By Josh Gottlieb-Miller

Univ. of Houston, PhD Creative Writing 2021

Dan saw a car skid out on the other side

of the highway—hit some black ice,

the barrier—engulf itself in flames. He had


a kind of existential crisis

about not being able to stop and help.

About not stopping and helping.


A kind of existential crisis?

I want to know which kind. Snow

dancing in wind off the frozen lake,


shadow calligraphy, spring supposedly

on its way. Fish wait beneath the surface

of the water. I’d secure my oxygen mask


first, before I’d help the person

next to me, I say, but that’s

the right thing to do. I thought what I’d said


would get through. I need help now,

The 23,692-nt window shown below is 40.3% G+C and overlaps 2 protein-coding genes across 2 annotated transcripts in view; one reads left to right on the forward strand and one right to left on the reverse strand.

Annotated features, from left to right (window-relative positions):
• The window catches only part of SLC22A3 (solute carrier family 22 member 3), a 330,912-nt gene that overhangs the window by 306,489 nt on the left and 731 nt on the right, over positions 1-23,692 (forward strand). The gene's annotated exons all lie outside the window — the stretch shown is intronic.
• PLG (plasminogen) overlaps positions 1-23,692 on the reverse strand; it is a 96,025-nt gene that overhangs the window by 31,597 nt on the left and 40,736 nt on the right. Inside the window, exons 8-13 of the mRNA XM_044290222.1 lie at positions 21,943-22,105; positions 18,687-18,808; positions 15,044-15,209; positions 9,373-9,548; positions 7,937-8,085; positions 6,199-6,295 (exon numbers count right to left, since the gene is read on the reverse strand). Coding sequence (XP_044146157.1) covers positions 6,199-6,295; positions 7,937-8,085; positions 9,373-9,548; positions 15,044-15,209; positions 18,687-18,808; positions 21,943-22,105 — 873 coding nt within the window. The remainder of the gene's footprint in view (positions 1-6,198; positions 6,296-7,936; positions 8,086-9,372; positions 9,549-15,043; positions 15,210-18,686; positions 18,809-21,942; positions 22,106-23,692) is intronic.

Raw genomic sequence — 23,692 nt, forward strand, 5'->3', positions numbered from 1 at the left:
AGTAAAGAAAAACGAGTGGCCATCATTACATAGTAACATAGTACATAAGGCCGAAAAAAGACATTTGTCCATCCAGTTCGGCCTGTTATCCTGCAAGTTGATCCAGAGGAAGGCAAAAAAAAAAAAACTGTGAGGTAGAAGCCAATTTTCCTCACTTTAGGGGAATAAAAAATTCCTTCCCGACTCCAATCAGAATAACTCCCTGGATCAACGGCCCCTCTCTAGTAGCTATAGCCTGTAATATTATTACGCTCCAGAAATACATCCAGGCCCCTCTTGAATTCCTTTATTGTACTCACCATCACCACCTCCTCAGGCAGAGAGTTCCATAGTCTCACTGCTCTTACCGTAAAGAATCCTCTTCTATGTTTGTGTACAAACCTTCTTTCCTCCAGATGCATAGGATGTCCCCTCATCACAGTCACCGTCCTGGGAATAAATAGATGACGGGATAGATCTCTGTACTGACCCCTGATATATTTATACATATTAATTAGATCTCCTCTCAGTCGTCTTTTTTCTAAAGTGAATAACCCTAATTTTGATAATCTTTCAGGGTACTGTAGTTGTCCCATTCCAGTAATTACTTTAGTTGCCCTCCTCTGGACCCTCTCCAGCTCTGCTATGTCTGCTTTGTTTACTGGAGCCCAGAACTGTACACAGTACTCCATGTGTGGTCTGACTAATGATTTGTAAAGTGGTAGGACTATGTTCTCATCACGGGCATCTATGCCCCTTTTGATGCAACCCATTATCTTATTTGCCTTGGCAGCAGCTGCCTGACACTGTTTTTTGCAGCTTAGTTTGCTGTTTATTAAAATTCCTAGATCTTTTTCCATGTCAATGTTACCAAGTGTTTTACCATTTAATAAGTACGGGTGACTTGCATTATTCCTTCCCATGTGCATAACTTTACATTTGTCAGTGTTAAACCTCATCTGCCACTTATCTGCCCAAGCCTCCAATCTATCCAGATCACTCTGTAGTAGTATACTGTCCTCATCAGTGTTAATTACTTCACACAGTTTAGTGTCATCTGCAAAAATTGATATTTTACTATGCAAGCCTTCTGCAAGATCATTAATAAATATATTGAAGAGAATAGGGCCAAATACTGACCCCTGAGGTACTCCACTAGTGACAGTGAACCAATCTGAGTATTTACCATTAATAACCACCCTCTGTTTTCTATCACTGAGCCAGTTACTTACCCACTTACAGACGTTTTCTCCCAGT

Dan says. Kids wander further

onto the water. Dan believes in ghosts


because he hasn’t been haunted by one.

What if it was you, Dan says,

sitting next to me on the plane,


and I secured my oxygen mask first?

I want to hold his hand with my brain.

But after that, I say, then you’d help me.

Question: How does Josh Gottlieb-Miller’s poem conjure thoughts and desires of connecting with people during this challenging time?